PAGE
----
Brushing off decades of distrust, US President Barack Obama and Cuban President Raul Castro shook hands on Monday in Havana's Palace of the Revolution, opening a meeting aimed at advancing the diplomatic opening that both leaders have pursued.
Obama and Castro stood together as a Cuban military band played the national anthems of Cuba and the United States — stunning sounds in a country where resistance to the US has been part of the government's national mission for decades. Obama and top US officials warmly greeted their Cuban counterparts before the two presidents sat down for their meeting.
Secretary of State John Kerry said the Obama visit was "a historic moment", adding that it was "pretty remarkable to hear the anthems here, side by side, in Havana with the president of the United States."
For Obama, there's no better place than Havana to show that engagement can do more than isolation to bring about change on the communist island. Yet for the Cubans, the glaring question is whether their own government is ready to prove the ambitious diplomatic opening is more than just talk.
Obama opened his first full day in Cuba by adjusting a wreath at the memorial to Jose Marti, where a 59-foot statue pays tribute to the Cuban independence hero and writer. Obama arrived midmorning for a brief wreath-laying ceremony. Standing in a lineup of Cuba and US officials, the President listened as a military band played both the Cuban and American national anthem. He held his hand on his heart for the Star Spangled Banner and watched as three Cuba soldiers carried a massive wreath of red and white roses to the base of the Marti memorial. Obama made no remarks but signed a guest book. "It is a great honor to pay tribute to Jose Marti, who gave his life for independence of his homeland. His passion for liberty, freedom, and self-determination lives on in the Cuban people today," Obama wrote in dark ink in the book after he toured the memorial.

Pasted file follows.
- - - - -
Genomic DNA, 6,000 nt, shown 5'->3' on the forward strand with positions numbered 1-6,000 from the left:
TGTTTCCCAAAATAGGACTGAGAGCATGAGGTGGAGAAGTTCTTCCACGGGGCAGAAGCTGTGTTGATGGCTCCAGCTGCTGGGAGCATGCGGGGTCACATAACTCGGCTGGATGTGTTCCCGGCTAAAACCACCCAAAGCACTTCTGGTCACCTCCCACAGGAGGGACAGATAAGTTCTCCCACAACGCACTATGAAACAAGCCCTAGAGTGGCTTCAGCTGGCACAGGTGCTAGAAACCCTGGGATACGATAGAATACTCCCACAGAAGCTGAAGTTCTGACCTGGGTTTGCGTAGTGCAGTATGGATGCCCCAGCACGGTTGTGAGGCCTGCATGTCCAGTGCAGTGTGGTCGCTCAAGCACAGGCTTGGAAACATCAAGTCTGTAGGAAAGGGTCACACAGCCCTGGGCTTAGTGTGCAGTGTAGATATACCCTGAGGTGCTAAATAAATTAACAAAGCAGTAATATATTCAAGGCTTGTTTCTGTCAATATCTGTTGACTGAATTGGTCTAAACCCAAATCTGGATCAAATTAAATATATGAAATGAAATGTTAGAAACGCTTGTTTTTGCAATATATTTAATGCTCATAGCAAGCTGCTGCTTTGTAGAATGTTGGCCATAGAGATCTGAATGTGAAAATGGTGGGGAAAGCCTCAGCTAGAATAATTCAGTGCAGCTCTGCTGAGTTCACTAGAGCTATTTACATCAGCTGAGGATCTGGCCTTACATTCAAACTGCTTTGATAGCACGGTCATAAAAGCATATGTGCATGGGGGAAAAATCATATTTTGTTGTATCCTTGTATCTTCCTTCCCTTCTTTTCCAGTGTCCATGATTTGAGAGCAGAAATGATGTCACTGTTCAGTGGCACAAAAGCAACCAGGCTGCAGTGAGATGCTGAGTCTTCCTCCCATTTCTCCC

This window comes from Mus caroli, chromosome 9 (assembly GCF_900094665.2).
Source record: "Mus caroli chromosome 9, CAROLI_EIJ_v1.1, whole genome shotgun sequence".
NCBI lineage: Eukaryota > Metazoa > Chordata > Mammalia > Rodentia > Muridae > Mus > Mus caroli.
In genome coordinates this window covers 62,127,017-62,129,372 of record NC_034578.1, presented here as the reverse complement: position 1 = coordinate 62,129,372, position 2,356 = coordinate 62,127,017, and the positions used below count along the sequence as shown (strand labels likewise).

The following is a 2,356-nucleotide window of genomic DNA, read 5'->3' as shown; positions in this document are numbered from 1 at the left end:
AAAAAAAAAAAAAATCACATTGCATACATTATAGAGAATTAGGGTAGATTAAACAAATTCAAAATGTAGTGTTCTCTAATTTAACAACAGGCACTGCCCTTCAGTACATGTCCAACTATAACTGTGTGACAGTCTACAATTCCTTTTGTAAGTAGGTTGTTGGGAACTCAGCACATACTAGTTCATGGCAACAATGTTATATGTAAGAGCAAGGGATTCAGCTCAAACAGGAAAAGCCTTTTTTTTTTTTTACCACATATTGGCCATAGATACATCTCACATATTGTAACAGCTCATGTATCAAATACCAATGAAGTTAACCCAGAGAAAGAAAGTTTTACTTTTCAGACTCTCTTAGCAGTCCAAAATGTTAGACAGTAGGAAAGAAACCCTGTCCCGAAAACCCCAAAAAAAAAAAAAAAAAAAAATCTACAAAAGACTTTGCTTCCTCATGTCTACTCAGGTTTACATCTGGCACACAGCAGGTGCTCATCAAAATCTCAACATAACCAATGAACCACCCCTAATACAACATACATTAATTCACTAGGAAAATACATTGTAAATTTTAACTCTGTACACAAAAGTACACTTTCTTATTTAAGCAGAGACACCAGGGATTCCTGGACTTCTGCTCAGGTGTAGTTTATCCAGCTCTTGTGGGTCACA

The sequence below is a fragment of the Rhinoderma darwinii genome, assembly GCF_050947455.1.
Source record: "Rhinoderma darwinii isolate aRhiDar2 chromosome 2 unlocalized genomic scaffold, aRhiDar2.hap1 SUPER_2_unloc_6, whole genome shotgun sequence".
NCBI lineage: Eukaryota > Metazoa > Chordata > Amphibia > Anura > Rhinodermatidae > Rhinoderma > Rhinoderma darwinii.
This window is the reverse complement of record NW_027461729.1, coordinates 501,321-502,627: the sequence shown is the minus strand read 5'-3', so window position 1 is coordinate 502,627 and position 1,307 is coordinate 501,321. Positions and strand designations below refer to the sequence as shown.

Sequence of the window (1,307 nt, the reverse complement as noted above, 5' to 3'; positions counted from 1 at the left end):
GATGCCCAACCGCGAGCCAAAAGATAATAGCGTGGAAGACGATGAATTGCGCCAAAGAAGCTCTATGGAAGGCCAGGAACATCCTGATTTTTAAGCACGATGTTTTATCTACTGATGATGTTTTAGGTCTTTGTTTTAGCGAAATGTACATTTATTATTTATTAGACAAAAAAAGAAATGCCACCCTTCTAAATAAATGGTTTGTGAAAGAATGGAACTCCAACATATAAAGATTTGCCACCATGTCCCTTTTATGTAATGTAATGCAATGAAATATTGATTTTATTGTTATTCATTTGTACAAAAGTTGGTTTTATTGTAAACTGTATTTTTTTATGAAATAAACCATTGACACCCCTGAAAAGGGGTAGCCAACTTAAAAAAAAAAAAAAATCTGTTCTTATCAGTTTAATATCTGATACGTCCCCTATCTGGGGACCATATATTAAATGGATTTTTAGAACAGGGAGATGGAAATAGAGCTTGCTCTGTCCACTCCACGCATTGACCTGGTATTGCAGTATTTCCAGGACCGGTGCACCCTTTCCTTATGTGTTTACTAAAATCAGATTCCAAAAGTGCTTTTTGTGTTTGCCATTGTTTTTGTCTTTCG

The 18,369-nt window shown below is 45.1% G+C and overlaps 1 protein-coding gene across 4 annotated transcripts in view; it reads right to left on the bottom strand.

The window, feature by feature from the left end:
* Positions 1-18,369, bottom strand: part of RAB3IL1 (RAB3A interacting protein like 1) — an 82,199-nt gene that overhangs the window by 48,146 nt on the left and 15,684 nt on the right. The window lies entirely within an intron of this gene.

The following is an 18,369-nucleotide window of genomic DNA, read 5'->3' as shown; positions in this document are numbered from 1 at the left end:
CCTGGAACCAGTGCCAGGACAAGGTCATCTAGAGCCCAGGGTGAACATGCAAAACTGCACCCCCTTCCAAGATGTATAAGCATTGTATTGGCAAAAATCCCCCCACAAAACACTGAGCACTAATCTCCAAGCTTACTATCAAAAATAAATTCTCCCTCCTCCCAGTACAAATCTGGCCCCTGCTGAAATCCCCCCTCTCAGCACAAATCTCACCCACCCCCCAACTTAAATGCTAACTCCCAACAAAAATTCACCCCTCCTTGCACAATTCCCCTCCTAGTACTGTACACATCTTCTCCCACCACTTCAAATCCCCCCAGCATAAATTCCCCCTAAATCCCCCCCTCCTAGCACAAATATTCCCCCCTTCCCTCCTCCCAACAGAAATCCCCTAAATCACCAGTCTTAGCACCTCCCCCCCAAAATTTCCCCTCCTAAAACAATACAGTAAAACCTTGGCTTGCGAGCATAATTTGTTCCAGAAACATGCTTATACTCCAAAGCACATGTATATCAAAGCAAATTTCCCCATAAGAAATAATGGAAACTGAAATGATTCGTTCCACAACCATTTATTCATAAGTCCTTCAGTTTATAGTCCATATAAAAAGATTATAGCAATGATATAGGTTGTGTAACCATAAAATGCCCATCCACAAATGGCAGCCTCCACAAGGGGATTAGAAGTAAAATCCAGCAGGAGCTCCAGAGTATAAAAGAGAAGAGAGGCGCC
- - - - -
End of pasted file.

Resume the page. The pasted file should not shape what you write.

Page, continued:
Marti was an influential poet and journalist who became a symbol for Cuba's bid for independence against Spain in the 19th century.
Obama then entered the Palace of the Revolution where he was met by Castro before the two inspected a military honour guard. The palace was built after the 1959 revolution that turned Cuba into a communist state. He then sat for discussions with Castro in front of a backdrop of tall tropical plants and the two countries' flags.
Obama also planned an event Monday with US and Cuban entrepreneurs aimed at championing Cuba's fledgling private sector. He was to be feted in the evening at a state dinner, an honour illustrating just how far the US and Cuba have come despite their deep ideological differences.
Obama's visit to Cuba, the first by a US president in 88 years, has raised hopes among battling Cubans that decades of economic and political stasis may be coming to an end.
But the detention of dozens of pro-democracy protestors on Sunday and the deployment of a horde of secret police around Old Havana have served as a stark reminder of the regime's iron grip on power.
On the eve of the Castro-Obama meeting, White House officials were locked in talks with their Cuban counterparts to ensure the two leaders take even a few questions from the press.
Obama's administration is betting that opening Cuba's economy will be a bridgehead leading to political change.